Statement on the Upcoming Election and Mass Atrocities in Cameroon

28 September 2018

As Cameroon prepares for its 7 October presidential elections, armed conflict and identity-based violence continue to escalate in the North-West and South-West regions where security forces are committing potential crimes against humanity. Over the last year at least 400 people have been killed and numerous villages have been burned down. More than 246,000 people are displaced in the South-West region alone. As Cameroonians prepare to vote it is essential that the government, the African Union (AU) and the broader international community uphold their responsibility to protect and halt Cameroon’s deadly slide towards civil war.

Since late 2016 English-speaking activists in Cameroon’s North-West and South-West regions have been protesting their alleged marginalization and neglect by the Francophone-dominated government. During October 2017 Anglophone separatists declared the independent state of “Ambazonia,” resulting in a rapidly escalating armed conflict between government security forces and separatist groups.

As the government confronts the separatist rebellion, there is growing evidence that its security forces are committing systematic and widespread attacks on civilians, amounting to possible crimes against humanity. Various civil society organizations have documented extrajudicial killings, torture, and the burning of homes and property in Anglophone villages. These allegations have been bolstered by the recent circulation of videos depicting members of the Cameroonian security forces summarily executing unarmed civilians during the government’s battle against the extremist group Boko Haram.

Armed Anglophone separatist groups have also perpetrated human rights abuses, including attacks on schools, targeted killings of government officials, the kidnapping of teachers and extortion. More than 160 members of the security forces have been killed in armed separatist attacks.

The targeting of individuals based upon their language group, cultural identity and perceived political allegiances poses a threat to all Cameroonians. In particular, the pattern of systematic violence by the security forces bodes ill for the upcoming elections, during which President Paul Biya will run for a seventh term. Given the current unrest in the Anglophone regions, it is difficult to see how free, fair and transparent elections will be able to take place.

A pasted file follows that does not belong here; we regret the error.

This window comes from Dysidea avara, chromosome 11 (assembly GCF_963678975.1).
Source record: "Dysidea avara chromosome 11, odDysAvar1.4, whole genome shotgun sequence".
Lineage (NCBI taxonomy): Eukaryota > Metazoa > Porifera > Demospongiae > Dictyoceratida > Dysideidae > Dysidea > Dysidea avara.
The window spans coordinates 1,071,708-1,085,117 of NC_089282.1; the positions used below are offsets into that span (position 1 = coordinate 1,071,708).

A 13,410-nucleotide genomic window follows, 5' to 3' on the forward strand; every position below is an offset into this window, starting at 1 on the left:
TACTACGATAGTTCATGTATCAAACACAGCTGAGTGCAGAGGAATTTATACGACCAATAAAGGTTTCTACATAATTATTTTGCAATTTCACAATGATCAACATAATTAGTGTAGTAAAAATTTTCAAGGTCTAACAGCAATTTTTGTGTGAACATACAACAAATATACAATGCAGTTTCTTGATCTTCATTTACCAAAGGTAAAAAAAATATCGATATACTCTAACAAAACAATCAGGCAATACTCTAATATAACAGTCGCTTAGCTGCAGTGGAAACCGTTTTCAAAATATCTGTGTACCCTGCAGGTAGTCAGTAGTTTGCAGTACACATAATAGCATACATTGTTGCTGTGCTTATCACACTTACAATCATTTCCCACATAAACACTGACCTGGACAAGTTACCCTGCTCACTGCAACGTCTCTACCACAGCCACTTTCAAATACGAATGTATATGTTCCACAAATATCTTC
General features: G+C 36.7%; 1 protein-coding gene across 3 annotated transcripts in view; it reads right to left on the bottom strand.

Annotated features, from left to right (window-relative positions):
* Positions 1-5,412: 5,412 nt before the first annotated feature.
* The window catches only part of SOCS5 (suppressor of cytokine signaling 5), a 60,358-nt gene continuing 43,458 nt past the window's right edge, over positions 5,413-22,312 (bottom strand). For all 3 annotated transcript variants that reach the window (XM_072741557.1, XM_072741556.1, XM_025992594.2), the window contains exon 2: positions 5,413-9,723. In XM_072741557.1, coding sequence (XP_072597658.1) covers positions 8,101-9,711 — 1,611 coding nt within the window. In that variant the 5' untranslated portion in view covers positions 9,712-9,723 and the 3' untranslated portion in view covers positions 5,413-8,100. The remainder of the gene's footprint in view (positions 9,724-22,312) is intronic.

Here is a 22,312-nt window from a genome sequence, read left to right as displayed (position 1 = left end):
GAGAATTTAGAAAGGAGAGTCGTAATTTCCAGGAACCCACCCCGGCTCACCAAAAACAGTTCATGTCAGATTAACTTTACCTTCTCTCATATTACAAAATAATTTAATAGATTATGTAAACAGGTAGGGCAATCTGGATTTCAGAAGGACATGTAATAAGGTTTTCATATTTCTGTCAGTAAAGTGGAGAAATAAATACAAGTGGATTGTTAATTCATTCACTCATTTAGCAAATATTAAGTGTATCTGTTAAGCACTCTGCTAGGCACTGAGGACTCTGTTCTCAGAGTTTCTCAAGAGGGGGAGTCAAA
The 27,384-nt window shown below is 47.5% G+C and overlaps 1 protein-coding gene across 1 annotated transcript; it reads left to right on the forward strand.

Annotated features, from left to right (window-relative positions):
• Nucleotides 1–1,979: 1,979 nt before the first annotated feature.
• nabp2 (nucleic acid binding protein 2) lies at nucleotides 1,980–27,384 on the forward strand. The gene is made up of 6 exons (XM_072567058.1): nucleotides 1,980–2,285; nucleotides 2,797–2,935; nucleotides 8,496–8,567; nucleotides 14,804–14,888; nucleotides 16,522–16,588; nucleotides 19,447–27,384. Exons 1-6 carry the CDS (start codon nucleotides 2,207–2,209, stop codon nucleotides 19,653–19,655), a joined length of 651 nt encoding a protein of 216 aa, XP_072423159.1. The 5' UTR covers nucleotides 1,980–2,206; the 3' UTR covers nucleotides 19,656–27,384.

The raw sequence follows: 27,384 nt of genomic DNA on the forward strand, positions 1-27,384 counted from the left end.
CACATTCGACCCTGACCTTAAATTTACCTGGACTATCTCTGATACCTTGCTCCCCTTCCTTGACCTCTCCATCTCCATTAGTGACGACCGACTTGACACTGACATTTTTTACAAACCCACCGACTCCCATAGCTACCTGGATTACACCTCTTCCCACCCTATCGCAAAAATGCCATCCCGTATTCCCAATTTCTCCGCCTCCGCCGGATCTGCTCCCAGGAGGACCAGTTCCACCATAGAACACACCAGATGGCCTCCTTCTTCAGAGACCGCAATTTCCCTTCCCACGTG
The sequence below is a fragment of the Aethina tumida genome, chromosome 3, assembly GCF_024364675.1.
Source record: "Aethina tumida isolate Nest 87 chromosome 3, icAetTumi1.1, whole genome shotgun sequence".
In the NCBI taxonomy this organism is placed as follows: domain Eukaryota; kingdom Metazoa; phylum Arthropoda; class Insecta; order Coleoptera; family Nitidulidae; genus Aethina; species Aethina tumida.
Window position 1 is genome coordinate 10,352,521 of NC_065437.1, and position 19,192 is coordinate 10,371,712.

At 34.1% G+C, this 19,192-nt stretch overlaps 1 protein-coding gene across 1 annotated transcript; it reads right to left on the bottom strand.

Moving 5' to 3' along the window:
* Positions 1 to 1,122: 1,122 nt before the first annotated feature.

Despite these warning signs, it is still not too late for the government – working with the AU and other international partners – to de-escalate the conflict. In keeping with the recent suggestion of various Cameroonian religious leaders, the government should immediately initiate a dialogue with Anglophone community leaders to address legitimate grievances and ameliorate the root causes of the conflict. The government should also initiate socio-economic programs and political reforms that tackle corruption, poor governance, as well as improved access to employment and educational opportunities in the North-West and South-West regions.

The AU and UN Security Council should also impress upon the government that its security forces must consistently adhere to international humanitarian and human rights law. The government of Cameroon should grant the Office of the High Commissioner for Human Rights unhindered access to the Anglophone region to investigate all alleged human rights violations and abuses. Any identified perpetrators of potential mass atrocity crimes must be held accountable for their actions, regardless of position or affiliation.

Global Centre for the Responsibility to Protect

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Global Centre for the Responsibility to Protect

Ralph Bunche Institute for International Studies
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